‘Using R in Hydrology’ workshop, EGU (April 2018)

We’re delighted to announce that the ‘Using R in Hydrology’ workshop will be running again (for a second year) at EGU 2018!

Session SC1.19/HS12.4 – Using R in Hydrology (co-organized)

EGUR

Convener: Louise Slater
Co-Conveners: Shaun Harrigan, Tobias Gauster, Alexander Hurley, Guillaume Thirel.

Wondering why or how to use R in hydrology? You’re in the right place! In this short course, you will learn how R is applied in a range of hydrological research settings from a number of guest lecturers.

Topics for 2018 include:
– Recent R updates and packages
– Statistical analysis of hydroclimatic time-series
– Data visualisation
– An introduction to the ‘lfstat’ (low flow statistics) package
– Hydrological modelling (airGR) and teaching modelling (airGRteaching)

This session is aimed at researchers who are interested in hearing more about R as well as those who are advanced R programmers wanting to discuss recent developments in an open environment.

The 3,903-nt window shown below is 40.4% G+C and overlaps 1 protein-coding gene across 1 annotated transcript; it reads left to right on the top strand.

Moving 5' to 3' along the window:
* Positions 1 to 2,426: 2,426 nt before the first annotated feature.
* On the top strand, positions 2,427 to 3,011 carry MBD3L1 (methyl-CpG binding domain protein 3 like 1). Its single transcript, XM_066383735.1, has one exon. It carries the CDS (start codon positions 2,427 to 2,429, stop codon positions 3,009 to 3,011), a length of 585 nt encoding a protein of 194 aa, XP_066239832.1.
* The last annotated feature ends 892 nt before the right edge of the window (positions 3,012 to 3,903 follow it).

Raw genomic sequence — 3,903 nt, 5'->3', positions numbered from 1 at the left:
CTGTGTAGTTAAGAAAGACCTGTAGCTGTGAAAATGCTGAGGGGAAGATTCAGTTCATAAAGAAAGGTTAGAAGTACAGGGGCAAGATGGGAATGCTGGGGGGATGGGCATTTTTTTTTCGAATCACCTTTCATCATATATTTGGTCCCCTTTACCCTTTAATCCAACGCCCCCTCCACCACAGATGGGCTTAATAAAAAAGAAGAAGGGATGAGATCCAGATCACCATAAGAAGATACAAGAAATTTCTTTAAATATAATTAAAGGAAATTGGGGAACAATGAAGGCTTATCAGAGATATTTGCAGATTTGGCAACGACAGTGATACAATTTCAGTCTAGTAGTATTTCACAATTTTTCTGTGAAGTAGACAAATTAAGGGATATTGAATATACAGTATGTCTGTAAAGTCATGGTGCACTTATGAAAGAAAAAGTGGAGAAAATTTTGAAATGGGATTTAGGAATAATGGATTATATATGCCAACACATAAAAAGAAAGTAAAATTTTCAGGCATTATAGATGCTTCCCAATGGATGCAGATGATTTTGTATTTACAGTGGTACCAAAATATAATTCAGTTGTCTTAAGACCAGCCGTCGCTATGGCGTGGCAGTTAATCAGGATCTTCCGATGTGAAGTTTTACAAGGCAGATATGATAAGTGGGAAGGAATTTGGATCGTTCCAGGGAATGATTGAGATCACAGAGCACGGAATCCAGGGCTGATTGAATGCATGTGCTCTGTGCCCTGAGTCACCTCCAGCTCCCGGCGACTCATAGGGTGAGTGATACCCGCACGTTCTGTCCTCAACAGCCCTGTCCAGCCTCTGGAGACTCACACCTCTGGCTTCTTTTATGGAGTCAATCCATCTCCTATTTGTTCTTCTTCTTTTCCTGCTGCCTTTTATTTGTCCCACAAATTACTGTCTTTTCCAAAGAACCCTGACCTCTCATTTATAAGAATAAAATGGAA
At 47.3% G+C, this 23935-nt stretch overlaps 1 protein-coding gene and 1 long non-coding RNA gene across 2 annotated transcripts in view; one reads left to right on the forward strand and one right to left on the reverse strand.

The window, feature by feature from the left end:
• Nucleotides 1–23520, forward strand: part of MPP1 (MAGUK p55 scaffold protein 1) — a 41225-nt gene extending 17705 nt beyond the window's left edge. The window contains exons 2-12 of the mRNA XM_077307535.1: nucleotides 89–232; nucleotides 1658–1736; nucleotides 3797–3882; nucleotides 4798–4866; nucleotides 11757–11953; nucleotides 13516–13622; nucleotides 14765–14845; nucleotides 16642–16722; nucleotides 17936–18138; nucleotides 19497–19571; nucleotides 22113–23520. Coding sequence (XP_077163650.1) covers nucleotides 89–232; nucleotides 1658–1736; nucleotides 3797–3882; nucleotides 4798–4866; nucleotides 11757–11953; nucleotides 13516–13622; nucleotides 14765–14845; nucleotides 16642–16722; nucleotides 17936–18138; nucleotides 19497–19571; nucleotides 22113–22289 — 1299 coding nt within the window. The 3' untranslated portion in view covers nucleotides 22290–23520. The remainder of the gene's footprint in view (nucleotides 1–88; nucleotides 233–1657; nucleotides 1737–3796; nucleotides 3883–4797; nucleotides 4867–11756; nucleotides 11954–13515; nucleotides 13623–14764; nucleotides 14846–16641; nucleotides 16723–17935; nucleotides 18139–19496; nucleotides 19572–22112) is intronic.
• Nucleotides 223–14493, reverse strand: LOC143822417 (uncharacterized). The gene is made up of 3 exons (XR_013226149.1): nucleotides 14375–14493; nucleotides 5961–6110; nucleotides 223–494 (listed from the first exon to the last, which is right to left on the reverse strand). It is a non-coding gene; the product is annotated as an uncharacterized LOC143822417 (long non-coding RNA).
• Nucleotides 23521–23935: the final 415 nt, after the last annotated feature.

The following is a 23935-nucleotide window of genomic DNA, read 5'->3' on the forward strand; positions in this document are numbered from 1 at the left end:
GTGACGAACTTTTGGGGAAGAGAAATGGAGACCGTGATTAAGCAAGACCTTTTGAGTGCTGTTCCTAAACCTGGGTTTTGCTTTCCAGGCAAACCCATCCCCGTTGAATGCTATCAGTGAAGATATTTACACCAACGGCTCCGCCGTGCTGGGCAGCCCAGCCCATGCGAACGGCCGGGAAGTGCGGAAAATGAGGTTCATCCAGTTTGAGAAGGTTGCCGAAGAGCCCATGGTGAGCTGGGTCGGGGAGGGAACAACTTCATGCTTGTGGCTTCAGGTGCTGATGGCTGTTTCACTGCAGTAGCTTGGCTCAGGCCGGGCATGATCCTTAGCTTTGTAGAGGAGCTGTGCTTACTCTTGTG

This session is organised in cooperation with the Young Hydrologic Society (YHS; https://younghs.com/)

http://meetingorganizer.copernicus.org/EGU2018/session/28914

Upcoming seminars

See here for an updated list of seminars (Hull, Maynooth, New Orleans, Durham..)

  • On Monday 22nd May we are hosting a Water Research Day at Loughborough University, as part of the Water@Lboro initiative.
  • On Wednesday 21st June I will be visiting the European Centre for Medium-Range Weather Forecasts (ECMWF) to talk about global statistical forecasting
  • On Thursday 16th November I will be visiting Oxford to give a talk on Fluvial geomorphology and flood risk management for Oxford Water Network‘s Michaelmas term seminar series

Seminars Feb-Mar 2016

On Thurs. 11 February 2016, I’ll present “Climatic, hydrologic and geomorphic drivers of trends in flood hazards (UK/USA)” for the University of Minnesota Department of Earth Sciences 2015-2016 Seminar Series.

On Wed. 23 March 2016, I will present our new model for “Seasonal discharge forecasting in an agricultural watershed” at the Iowa Flood Center.